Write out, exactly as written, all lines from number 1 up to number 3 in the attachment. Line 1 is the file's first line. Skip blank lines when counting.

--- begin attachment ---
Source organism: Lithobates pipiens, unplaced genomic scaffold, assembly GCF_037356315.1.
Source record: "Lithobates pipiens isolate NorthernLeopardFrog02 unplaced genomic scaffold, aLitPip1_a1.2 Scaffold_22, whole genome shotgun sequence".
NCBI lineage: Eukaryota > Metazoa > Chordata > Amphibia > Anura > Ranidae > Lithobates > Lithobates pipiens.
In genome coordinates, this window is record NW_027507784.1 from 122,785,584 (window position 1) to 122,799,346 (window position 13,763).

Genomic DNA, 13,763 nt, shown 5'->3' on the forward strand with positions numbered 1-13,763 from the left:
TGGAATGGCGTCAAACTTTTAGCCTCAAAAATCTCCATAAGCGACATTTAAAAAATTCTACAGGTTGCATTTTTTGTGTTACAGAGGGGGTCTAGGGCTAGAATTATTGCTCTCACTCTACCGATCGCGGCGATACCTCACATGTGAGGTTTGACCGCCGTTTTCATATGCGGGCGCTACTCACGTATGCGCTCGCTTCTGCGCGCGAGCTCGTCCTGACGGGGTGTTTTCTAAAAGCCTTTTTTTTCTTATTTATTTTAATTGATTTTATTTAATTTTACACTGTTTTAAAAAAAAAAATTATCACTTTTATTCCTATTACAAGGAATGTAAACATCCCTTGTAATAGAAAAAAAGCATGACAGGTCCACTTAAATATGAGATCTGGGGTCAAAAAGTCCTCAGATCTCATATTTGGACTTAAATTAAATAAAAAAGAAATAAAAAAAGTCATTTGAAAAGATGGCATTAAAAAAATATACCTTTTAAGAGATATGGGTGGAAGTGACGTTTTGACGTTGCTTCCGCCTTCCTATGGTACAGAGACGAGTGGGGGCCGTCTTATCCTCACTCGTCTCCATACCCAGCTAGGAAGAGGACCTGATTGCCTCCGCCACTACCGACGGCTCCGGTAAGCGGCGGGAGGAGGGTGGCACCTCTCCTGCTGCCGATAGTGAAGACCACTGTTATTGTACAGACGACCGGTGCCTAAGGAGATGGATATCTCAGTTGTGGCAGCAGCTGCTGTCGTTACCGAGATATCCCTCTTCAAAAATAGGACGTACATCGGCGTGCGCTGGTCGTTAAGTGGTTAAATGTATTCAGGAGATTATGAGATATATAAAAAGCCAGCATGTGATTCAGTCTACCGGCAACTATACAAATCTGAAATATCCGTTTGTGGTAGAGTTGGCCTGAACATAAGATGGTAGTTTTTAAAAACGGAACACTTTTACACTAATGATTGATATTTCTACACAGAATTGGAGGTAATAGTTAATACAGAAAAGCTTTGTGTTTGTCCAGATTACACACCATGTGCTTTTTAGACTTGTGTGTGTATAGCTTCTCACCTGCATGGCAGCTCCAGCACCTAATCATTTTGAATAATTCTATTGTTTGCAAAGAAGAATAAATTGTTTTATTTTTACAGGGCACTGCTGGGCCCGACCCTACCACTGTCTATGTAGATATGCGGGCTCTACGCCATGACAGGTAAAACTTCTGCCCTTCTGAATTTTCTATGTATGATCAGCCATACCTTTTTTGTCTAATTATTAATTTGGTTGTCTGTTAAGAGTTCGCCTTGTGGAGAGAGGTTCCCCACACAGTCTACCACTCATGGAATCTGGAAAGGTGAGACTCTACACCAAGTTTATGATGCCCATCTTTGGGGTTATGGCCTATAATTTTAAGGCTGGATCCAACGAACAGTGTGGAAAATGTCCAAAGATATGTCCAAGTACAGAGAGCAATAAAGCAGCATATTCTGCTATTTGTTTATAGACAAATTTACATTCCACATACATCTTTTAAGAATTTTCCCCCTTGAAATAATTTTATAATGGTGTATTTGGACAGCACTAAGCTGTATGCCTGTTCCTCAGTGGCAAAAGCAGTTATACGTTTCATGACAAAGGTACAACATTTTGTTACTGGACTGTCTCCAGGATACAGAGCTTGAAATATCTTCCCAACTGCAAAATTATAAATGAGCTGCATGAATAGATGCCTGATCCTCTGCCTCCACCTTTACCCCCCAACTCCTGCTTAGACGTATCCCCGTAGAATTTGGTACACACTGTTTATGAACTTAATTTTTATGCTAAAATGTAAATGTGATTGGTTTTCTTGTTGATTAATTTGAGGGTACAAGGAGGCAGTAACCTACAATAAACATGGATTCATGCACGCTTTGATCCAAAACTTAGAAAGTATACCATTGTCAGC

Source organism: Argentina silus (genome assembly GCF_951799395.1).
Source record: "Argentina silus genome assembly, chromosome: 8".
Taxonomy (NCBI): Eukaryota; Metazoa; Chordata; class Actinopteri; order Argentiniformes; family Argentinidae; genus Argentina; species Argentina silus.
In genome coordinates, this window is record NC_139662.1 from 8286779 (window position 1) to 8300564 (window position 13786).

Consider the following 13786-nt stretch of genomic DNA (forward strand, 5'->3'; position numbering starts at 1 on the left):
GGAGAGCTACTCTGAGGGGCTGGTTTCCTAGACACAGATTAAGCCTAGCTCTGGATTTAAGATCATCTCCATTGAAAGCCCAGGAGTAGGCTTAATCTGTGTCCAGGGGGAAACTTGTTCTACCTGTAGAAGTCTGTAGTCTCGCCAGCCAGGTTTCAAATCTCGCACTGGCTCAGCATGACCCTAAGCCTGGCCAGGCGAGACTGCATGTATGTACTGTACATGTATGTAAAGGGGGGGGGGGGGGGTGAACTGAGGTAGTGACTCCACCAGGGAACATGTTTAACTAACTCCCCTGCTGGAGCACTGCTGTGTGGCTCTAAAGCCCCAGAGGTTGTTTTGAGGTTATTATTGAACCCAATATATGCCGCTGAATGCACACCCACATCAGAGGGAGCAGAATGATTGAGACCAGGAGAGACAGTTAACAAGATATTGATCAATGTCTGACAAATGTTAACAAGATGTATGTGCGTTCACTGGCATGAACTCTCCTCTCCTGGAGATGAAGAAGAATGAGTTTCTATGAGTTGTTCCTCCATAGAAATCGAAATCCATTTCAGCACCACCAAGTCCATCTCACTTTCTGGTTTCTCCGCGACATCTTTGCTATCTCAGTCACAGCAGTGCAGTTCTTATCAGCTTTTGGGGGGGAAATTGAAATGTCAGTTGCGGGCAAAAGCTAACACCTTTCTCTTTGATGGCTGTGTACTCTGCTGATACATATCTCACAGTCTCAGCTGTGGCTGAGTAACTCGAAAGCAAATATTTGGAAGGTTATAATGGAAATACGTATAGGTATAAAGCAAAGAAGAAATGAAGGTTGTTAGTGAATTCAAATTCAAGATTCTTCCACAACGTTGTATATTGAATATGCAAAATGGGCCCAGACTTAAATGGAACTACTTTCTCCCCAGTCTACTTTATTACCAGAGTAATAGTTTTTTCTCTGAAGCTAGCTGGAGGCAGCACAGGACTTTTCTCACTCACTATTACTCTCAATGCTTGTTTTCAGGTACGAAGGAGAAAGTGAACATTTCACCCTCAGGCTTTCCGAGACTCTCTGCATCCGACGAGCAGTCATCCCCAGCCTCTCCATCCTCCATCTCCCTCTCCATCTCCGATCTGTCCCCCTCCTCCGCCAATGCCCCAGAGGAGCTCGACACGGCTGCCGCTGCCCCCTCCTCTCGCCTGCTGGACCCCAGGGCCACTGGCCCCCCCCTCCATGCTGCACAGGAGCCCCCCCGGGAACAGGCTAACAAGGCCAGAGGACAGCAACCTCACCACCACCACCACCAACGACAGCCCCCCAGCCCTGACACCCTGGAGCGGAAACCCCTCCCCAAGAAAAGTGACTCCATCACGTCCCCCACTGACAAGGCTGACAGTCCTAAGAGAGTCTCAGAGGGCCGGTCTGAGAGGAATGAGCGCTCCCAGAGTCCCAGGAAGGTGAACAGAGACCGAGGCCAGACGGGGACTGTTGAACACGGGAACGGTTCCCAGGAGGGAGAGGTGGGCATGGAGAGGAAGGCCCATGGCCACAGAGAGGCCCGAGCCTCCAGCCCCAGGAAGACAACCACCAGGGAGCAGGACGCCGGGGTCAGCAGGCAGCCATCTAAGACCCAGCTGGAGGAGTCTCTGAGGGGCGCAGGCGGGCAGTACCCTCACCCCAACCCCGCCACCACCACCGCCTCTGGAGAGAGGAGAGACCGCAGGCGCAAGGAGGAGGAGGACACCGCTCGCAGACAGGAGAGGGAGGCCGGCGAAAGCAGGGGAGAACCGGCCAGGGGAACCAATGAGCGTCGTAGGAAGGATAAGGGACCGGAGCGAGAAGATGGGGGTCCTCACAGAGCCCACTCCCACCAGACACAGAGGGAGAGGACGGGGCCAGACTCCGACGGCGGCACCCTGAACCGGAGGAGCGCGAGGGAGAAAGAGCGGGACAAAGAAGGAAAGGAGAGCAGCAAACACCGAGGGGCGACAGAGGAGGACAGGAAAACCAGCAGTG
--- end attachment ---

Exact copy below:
Source organism: Lithobates pipiens, unplaced genomic scaffold, assembly GCF_037356315.1.
Source record: "Lithobates pipiens isolate NorthernLeopardFrog02 unplaced genomic scaffold, aLitPip1_a1.2 Scaffold_22, whole genome shotgun sequence".
NCBI lineage: Eukaryota > Metazoa > Chordata > Amphibia > Anura > Ranidae > Lithobates > Lithobates pipiens.